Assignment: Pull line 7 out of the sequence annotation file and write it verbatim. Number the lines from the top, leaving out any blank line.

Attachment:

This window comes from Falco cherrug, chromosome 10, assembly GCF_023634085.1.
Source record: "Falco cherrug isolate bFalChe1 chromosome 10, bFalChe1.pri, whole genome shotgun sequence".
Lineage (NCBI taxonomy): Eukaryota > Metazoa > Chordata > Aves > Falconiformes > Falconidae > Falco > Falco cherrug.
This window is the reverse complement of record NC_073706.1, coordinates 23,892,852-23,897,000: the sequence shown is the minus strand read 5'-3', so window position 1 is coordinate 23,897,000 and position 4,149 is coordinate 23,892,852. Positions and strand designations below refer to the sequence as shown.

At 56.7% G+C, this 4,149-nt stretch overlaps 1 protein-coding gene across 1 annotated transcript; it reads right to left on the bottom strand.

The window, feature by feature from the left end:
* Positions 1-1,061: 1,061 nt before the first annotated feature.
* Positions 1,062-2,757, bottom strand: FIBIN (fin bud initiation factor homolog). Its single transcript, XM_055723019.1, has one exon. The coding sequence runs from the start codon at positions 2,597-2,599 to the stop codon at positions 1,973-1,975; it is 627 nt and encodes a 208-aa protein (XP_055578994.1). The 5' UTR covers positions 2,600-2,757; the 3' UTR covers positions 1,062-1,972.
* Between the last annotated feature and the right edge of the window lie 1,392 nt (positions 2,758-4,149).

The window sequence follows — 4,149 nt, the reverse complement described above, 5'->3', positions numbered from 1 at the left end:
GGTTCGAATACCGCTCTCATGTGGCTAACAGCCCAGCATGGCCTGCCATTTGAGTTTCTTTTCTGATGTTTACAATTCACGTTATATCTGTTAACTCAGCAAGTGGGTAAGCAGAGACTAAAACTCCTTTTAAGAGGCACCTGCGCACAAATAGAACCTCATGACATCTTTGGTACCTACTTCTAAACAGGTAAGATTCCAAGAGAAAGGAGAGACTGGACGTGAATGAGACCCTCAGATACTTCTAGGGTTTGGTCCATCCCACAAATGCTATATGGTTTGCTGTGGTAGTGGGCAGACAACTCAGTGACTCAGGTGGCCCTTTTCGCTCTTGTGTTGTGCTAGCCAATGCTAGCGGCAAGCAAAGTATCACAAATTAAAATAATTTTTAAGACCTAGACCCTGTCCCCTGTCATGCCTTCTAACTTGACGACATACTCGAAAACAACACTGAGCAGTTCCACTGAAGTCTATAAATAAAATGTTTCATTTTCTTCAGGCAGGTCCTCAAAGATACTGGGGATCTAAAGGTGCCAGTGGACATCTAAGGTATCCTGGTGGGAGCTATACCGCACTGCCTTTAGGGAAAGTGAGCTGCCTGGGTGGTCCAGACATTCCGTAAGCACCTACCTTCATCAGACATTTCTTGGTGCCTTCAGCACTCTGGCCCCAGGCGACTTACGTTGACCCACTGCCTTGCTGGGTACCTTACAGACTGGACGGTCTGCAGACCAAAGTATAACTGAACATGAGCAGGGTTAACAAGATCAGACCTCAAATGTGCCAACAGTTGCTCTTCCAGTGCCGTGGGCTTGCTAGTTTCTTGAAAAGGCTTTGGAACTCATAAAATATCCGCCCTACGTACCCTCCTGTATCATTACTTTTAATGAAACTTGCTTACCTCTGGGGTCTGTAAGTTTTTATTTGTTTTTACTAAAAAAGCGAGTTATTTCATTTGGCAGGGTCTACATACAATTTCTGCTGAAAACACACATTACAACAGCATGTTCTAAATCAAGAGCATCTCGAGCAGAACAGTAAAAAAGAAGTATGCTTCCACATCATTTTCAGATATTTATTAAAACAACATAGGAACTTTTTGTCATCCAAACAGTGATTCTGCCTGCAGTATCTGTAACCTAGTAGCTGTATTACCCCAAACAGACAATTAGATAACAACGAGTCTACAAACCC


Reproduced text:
* Positions 1-1,061: 1,061 nt before the first annotated feature.